Opening the door to the possibility of a large new commercial-and-housing mixed-use complex on Hollister Avenue near Storke Road, the Goleta City Council voted to initiate study on two Goleta General Plan amendments Tuesday night, December 16, with only one dissension. Councilmember Margaret Connell, who agreed with other councilmembers that the project was “interesting” in the context of the city’s long-term development outlook, voted against the amendments based upon her objection to a potential citywide building height change, which she said could be caused by one of the amendments.
The development, which would occupy a 22-acre parcel across from the Camino Real Marketplace shopping center, would include about 300 rental apartments, commercial space for small, “boutique” businesses, and a recreation area in the center of the project, according to the developer, Westar, which touted its project as green due to the proximity of residential units to shopping and recreation areas. “The law requires green building-especially for the commercial part-but these guys have the ability to go beyond what the law requires,” said Mayor Roger Aceves. “I’m hoping that they will create a true green community. Any chance we get to reduce our carbon footprint in planning is something we have to take advantage of.”
The two general plan amendments initiated for study on Tuesday dealt with a change in land use designation from medium density residential to mixed use, and a change in maximum building height from 25 to 35 feet. Aceves pointed out that initiation of the amendments is only the beginning of a long process, and that the project must still wend its way through the Design Review Board and the Planning Commission, and come back before the council for approval as a project. “One of the things I will oppose in a general manner is any attempt to change the General Plan across the city,” said Connell, noting that she was more likely to entertain project-specific amendments.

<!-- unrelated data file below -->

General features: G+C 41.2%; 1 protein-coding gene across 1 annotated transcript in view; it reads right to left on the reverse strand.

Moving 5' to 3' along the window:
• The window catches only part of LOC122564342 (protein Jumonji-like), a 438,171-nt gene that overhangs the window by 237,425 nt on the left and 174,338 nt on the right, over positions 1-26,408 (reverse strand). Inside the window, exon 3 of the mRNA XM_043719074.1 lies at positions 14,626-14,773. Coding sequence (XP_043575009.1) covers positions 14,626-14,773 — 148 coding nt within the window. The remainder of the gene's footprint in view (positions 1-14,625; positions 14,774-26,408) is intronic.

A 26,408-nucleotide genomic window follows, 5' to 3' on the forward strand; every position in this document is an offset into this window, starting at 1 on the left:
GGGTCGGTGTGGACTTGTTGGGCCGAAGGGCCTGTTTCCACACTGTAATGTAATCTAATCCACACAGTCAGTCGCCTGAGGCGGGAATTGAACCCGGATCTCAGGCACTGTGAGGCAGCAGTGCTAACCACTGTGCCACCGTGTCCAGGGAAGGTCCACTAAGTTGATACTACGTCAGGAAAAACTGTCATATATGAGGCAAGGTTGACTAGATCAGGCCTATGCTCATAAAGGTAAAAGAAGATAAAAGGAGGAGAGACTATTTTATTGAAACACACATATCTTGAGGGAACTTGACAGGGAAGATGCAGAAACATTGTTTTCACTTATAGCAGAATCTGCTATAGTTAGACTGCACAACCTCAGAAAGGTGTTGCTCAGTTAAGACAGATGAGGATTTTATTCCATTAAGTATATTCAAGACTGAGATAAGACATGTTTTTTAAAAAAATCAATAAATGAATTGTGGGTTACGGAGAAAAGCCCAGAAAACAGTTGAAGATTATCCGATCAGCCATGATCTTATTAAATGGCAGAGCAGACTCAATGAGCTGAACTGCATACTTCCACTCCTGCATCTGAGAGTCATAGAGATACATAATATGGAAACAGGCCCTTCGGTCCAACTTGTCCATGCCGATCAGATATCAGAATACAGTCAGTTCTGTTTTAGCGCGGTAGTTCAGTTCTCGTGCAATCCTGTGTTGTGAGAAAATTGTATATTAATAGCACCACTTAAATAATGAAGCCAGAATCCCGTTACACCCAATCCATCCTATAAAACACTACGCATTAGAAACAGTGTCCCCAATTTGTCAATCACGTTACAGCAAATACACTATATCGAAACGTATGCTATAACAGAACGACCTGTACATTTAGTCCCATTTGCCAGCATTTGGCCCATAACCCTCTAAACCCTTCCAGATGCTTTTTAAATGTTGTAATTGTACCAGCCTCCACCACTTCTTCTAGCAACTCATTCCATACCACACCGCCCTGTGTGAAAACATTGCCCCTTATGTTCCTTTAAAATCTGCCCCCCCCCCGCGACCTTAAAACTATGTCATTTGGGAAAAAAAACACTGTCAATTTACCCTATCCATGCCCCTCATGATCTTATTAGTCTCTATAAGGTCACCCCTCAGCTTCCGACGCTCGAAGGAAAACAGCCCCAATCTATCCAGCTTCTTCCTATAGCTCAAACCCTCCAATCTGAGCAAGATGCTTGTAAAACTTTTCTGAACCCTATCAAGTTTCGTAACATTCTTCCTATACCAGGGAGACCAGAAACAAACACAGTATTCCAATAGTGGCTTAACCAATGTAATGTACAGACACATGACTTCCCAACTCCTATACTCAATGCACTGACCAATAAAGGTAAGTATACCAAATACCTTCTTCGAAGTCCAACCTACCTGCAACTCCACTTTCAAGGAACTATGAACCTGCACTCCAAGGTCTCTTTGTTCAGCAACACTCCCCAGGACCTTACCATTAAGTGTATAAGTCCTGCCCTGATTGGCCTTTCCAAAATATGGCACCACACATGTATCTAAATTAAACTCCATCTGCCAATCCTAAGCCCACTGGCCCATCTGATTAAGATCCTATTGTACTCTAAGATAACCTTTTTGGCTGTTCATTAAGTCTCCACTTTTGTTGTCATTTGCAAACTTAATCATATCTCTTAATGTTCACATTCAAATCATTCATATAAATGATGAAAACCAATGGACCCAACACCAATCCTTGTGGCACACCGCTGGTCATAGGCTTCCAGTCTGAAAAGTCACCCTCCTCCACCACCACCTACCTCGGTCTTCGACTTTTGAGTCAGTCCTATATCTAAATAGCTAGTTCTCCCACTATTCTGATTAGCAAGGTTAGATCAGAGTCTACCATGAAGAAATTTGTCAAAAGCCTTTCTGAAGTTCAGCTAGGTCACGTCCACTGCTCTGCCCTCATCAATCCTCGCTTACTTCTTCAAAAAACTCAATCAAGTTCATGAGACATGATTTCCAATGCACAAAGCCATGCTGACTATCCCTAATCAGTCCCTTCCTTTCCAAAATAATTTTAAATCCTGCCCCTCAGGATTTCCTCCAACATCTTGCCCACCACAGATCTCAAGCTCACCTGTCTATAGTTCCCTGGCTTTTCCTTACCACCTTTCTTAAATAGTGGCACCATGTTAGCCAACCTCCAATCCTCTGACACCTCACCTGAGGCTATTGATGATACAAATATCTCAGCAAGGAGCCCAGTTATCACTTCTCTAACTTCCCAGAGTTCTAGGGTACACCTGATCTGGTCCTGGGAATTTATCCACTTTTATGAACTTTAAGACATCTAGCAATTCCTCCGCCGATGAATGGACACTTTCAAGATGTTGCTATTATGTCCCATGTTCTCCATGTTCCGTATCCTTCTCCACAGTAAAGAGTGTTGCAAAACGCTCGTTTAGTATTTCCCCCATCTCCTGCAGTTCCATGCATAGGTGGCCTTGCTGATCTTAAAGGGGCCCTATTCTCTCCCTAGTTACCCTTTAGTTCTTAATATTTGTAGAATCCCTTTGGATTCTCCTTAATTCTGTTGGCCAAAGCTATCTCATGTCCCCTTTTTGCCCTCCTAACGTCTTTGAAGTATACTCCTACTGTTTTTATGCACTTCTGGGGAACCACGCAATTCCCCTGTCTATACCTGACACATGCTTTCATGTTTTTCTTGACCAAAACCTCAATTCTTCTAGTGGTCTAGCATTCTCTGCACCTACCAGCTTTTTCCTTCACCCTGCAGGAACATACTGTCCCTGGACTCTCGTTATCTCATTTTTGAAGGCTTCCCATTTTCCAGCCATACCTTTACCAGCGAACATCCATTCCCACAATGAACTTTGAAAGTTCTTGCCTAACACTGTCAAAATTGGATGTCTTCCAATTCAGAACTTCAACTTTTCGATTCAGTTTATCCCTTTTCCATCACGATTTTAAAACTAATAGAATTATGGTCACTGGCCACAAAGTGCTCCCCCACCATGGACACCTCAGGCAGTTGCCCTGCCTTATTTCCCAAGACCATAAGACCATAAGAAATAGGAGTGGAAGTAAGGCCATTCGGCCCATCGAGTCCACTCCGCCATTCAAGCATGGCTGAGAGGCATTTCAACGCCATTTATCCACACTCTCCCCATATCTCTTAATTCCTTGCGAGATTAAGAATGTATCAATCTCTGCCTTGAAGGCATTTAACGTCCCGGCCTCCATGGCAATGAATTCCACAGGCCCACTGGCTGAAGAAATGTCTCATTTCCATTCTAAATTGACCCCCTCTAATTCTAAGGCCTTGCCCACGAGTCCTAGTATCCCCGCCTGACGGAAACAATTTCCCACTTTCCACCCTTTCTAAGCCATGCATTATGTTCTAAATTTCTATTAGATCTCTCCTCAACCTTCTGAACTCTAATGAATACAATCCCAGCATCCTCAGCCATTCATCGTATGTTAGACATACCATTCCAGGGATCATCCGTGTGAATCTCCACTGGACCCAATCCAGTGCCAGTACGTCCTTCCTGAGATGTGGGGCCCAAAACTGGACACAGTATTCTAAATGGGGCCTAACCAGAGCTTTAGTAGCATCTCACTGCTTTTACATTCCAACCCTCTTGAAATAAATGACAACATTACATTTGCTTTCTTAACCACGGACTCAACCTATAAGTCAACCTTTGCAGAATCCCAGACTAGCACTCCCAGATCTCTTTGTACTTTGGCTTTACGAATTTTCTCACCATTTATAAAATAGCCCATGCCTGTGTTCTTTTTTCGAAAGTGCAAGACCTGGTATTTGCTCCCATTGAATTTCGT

The Goleta City Council will not meet again until January 20, at which time it is scheduled to examine a host of General Plan amendments and the General Plan itself in a holistic context. Connell said that at that time, the council should discuss whether building standards such as property line setbacks, density, building heights, and the like should be dealt with as components of the General Plan or the zoning code. She said that building standards as zoning code would likely make project customization simpler.
Connell and Ed Easton, the newest members of the Goleta City Council, also appointed planning commissioners at Tuesday’s meeting. Connell named Bill Shelor-a student financial advisor at UCSB who has served on a number of the university’s planning and sustainability committees-as her appointment. Ironically, Easton appointed recently retired Goleta City Council member Jonny Wallis, who had appointed Easton as a planning commissioner in 2004.